Is there a future for the two-state solution for Israel and the Palestinians? It’s one of a number of excruciatingly complex questions I and 43 other high school students confronted on an intellectual and spiritual journey to Israel in February as part of Write On For Israel, the Jewish Week-sponsored educational program.
We engaged with Israeli society, seeking to gain an in-depth understanding of the complexities facing the Jewish state. Many of us thought this knowledge would translate into clarifying our views of the Israeli-Palestinian conflict. But we soon realized that the more perspectives we heard, the more ambiguous and complex the issues became.
In recent years, I’ve been fascinated, perplexed, energized and, most of all, frustrated with the conflict. When I shared that thought during our trip with one of the speakers, Professor Gil Troy, a prominent historian and author of the recent “The Zionist Ideas: Visions for the Jewish Homeland—Then, Now, Tomorrow,” he responded: “Welcome to Israel!”
Other Mideast experts we met with shared their own inner conflicts. “My two biggest fears in life are the establishment of a Palestinian state, and the lack of an establishment of a Palestinian state,” said Yossi Klein Halevi, who spoke to our group together with Palestinian journalist Khaled Abu Toameh. Halevi, author of last year’s “Letters to My Palestinian Neighbor,” reflects the feelings of many Israelis. They long for peace, democracy and security — not an easy combination.
Micah Goodman, a philosopher and author of “Catch-67: The Left, The Right, and the Legacy of The Six-Day War,” indicated why there is no end in sight to the conflict; every “solution” spells doom, he told us. Remaining in the occupied territories in the West Bank puts Israel’s democracy at risk; withdrawing from the territories puts Israel’s existence at risk. Goodman predicts that the conflict will never be solved. Ever. And yet he offers a ray of light, advising us to open the “conversation” — not about how to solve the conflict but rather how to “repair and shrink it.” How can we do that? Among his many other proposals, Goodman calls for maximizing Palestinian governance without jeopardizing Israeli security. “Small steps,” he said.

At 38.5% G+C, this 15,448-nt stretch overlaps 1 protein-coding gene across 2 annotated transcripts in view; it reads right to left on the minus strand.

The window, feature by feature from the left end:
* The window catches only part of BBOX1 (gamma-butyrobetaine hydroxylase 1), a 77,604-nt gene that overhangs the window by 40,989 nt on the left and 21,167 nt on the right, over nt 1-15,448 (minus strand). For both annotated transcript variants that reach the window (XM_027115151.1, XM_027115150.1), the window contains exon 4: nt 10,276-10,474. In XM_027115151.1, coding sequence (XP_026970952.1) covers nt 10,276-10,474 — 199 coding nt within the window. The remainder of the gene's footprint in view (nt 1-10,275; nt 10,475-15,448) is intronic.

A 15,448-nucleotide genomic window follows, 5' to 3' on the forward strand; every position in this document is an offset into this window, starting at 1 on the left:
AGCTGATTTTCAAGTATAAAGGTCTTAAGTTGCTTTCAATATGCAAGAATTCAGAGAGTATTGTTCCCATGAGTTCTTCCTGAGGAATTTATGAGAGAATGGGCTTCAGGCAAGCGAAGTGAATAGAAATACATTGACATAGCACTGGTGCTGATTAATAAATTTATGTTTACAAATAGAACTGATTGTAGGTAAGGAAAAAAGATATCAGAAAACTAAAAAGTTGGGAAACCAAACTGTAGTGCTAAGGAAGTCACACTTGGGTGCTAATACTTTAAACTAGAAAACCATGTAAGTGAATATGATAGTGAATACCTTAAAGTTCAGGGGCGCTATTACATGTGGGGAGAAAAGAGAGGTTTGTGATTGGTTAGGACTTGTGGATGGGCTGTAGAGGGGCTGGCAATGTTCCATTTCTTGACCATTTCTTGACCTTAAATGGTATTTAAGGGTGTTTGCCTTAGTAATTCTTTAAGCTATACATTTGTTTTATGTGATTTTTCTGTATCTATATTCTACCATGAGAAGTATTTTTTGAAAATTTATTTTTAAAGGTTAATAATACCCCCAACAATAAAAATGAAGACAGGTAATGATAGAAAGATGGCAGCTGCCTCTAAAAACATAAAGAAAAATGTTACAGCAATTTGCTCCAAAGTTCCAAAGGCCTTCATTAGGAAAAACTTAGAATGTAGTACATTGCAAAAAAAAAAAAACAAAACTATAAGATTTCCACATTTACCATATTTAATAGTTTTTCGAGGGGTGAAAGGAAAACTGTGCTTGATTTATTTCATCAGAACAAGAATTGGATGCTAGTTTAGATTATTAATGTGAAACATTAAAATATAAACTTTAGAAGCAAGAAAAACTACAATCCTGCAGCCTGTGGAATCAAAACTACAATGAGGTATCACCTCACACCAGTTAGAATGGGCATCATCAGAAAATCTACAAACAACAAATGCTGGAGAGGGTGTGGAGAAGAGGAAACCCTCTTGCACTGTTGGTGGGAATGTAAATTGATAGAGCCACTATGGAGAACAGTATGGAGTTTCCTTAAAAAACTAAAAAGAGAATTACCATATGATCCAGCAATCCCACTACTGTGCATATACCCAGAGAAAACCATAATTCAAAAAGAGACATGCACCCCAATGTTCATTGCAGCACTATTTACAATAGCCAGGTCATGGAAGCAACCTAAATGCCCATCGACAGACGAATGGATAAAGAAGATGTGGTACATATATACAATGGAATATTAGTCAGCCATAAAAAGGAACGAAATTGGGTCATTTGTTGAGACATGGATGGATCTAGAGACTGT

Prior to my trip, I was a staunch and unapologetic believer in a two-state solution. And I still am. I heard, however, a multitude of perspectives, ranging from Arab-Israeli teenagers to Riman Barakat, CEO of Explore Palestine, to Steve Garr, a member of a counter-terrorism unit in Gush Etzion, the Jewish settlement bloc where he lives. I began to realize that I harbored too many preconceived notions about both Palestinians and Jewish settlers.
The Arab teenagers I met, some of whom identify as Palestinian, were deeply kind and genuine in our brief interactions. They wanted peace. In a private moment with Garr, he told me he would give up land for real peace in a heartbeat. One caveat — he fears for his people’s safety, and for good reason. Past Israeli governments have made bold concessions for peace, only to be rewarded with intifadas and rockets. So when the Palestinian leadership incites violence and hatred, it’s hard to feel sympathy for them. Yet it’s important to recognize that while this hatred has been present for centuries, it has been emboldened by the ongoing occupation of more than five decades. As Israeli diplomat DJ Schneeweiss explained, the cause of the conflict is the centuries-long denial of the Jewish people’s right to a homeland. “The occupation is a symptom of the conflict, not the cause,” said Schneeweiss.
Do Israelis and Palestinians have profound differences? Absolutely. But aside from extremists on both sides, Israelis and Palestinians overwhelmingly want to see a divorce. That’s because, as I heard from so many people on both sides, it’s clear that peace is not likely now. No one is talking about it seriously. But Israel’s yearning to maintain its Jewish and democratic nature, and the Palestinians’ pursuit of statehood and self-determination, give me reason to be somewhat optimistic.
We all need to realize that neither side is disappearing, and we must focus on why we need each other. So that the Palestinians can finally have a state of their own and so Israelis can live in safety without having to compromise on their democratic values. And we need each other because there has been far too much bloodshed on both sides. The hard reality is that neither side will ever have everything they wish for. The decision is whether we continue to fight with no end in sight, or seek common ground so that our children can live in safety.
I don’t believe in a two-state solution as an ideal, but because morally, it is the only remotely feasible option. Klein Halevi told our group a hard truth: “We [the Israelis] cannot control the lives of other people [the Palestinians] forever.” He went on to declare that “one state is no state.” This is true, and horrifying.
What can we do? Have legitimate civil discourse, something that is hard to achieve in our country today. But conversations will not be enough. Painful concessions will be required on both sides. I believe Israel has done this in the past. Granted, it did not turn out well. But it’s time that we reintroduce the discussion of a two-state solution, elect better leaders and empower peace-seeking Palestinians. If we don’t … I can’t even go down that road; it’s just too painful to imagine.
Elie Jarashow is a senior at Torah Academy of Bergen County and a member of the 2019 Write On For Israel cohort.